World Vision’s gay firestorm and A.D. 2064


(Regarding the World Vision relief agency deciding U.S. employees can live in same-sex marriages): What does the Religion Guy think?


This question was prompted by that dramatic policy change by a prominent Christian organization, but a mere two days later World Vision restored its limit of employees’ relationships to male-female marriage. A news reporter’s job isn’t to tell agencies what to do but to analyze what’s going on, and The Guy thinks these neck-snapping events say much about U.S. Protestantism during, oh, the next 50 years.

Why only Protestants? There’s little chance this sexual teaching will be open to reconsideration among the Catholic Church, Eastern Orthodoxy, independent churches in the developing world, Mormonism, Orthodox Judaism or Islam. With the World Vision furor the irresistible force of cultural evolution met the immoveable object of Bible traditionalism. “Parachurch” agencies like World Vision with backing from all sorts of churches are especially vulnerable. This U.S. Protestant culture war is perhaps as divisive and intense as any since slavery, fortunately minus bullets this time.

No matter what secular laws say, it’s now obvious that there’s no middle ground on whether Christianity should approve same-sex unions and marriages. Mennonite seminarian Benjamin Corey sees “the death of Evangelical Christianity in America as it once was,” namely a big-tent amalgam of moderates and conservatives. The dispute harms everybody. Those who in conscience uphold church tradition are portrayed as hard-hearted bigots who blindly refuse to accept changing reality. Churches that advocate change on grounds of compassion and justice can appear confused if not unprincipled by shedding a belief they so long preached (and they’ve lost members).

Consider the verbal arrows shot through cyberspace, including Episcopal priest David Henson denounced “the vile theology spewed” by evangelicals, said to “have a hate problem.” Author Rachel Held Evans declared, “I have never in my life been more angry at the Church or more embarrassed to be a Christian.” Feminist Libby Anne said conservatives appear “akin to racists.” And youth ministry guru Jonathan McKee said “Christians come out looking like idiots.”

Meanwhile, Oklahoma state legislator Rebecca Hamilton said World Vision flirted with “public apostasy” so she now wonders “can we trust them?” Radio host Michael Brown denounced “a betrayal of the Lord.” The social-issues spokesman for the Southern Baptist Convention (with 45,000 local congregations) said “the gospel of Jesus Christ” is at stake and called the change “devilish.” Before the reversal, the Assemblies of God (12,500 local congregations) asked its flock to gradually shift charity donations elsewhere.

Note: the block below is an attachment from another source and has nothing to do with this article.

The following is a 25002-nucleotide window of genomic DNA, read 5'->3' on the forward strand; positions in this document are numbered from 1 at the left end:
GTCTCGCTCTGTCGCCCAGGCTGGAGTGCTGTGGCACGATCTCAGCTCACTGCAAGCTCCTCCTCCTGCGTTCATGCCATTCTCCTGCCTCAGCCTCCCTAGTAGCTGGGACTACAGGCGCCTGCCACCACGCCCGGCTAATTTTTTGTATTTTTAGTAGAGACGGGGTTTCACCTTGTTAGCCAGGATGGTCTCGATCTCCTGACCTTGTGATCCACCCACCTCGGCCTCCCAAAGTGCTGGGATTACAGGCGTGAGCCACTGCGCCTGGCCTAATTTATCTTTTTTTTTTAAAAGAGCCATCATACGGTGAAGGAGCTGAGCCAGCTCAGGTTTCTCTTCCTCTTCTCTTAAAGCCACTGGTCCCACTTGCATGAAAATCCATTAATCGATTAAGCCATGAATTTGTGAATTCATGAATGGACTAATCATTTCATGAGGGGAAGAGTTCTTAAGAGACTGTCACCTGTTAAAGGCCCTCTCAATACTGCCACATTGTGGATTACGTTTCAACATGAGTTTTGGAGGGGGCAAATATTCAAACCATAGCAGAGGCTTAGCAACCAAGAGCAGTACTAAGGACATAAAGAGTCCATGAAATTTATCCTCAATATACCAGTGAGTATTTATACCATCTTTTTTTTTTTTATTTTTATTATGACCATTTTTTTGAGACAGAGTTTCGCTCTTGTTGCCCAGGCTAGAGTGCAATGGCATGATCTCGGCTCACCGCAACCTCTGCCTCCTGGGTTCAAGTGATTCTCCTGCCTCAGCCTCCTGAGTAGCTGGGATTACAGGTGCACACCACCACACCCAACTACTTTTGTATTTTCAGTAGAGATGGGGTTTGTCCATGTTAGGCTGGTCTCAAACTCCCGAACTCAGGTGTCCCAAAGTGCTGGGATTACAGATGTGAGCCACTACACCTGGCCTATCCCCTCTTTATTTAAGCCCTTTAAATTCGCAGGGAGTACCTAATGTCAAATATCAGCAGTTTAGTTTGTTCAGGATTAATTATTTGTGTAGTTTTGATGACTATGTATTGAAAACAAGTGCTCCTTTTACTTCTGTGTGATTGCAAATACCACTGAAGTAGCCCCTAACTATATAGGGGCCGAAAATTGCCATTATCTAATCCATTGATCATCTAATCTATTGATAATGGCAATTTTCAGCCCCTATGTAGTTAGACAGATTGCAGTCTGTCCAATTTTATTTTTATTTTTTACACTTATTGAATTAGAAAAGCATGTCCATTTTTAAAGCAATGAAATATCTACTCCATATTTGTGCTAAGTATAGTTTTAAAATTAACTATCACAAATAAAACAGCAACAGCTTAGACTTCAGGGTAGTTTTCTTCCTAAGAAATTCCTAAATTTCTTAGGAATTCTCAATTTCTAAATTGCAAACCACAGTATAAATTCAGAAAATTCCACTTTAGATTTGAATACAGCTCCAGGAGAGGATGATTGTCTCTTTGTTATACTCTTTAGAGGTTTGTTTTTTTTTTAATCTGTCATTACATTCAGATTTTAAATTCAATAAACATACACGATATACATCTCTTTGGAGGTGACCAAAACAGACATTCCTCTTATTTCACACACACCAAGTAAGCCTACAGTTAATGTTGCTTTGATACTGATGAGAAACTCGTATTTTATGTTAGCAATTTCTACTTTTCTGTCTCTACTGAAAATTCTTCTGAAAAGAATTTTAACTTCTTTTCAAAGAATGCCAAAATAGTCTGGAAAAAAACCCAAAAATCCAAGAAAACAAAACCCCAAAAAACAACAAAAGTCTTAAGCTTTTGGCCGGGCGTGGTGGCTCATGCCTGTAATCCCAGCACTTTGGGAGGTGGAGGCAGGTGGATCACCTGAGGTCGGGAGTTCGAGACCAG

It's crucial to understand that since 1950, World Vision, a massive international service provider, has become a pride of the evangelical movement, yet also with large non-evangelical support.

It is America’s 10th largest charity with revenues exceeding $1 billion, a fifth of that from government, with 40,000 employees in 100 countries. Some 1,100 work at U.S. headquarters in Washington state, where gay-lesbian marriage became legal in 2012.

Revision of sexual standards was first floated at a 2011 World Vision board meeting. Last fall a lopsided but not unanimous board decision allowed employees in same-sex marriages where that’s legal. The change was kept under wraps until the evangelical monthly Christianity Today planned a news article. President Richard Stearns (a former corporate C.E.O.) alerted key backers in March 21 e-mails, the magazine posted a Stearns interview March 24, public and private protests ensued, nearly 5,000 donors immediately withdrew support, and the board reversed itself March 26.

Paradoxically, Stearns told the magazine that World Vision sought to foster unity among believers. He explained that the ministry must cooperate with all Christian groups, some have shifted in favor of same-sex marriages, and a multi-denominational agency shouldn’t take sides but defer to the authority of denominations and local congregations. As he and the board saw things, this didn’t endorse redefinition of marriage or undercut the Bible’s authority. Many evangelicals didn’t buy that.

Though more local Protestant congregations are indeed conducting same-sex weddings, this remains very much a minority practice and even “mainline” denominations are cautious. In 2005 the United Church of Christ affirmed “marriage equality” in secular law but local congregations remain free to forbid such weddings. In 2012 the Episcopal Church approved trial rituals for same-sex couples without calling them “marriages.” The same in the Presbyterian Church (USA), which that same year narrowly defeated a bid to redefine marriage. The Evangelical Lutheran Church in America admits it lacks consensus. Meanwhile, evangelical church bodies remain solidly opposed.

In the March 26 reversal, Stearns and board chairman James Bere Jr. (another corporate C.E.O.) asked for forgiveness and said “we are brokenhearted over the pain and confusion we have caused many of our friends.” They insisted that World Vision “stands firmly on the biblical view of marriage” and that “all people, regardless of their sexual orientation, are created by God” and deserving of love, dignity, and respect.

Joel Miller of Thomas Nelson publishers thinks World Vision’s “momentary P.R. mess” will pass. But down the road ministries’ “protections will be challenged” and legal expenses will mount. “Shouldn’t we expect more of this from Christian charities taking taxpayer dollars? The law is still on their side, but for how long?”

Christianity Today reveals original policy change (click here).

The magazine’s report on rapid reversal, with Stearns-Bere statement (click here).

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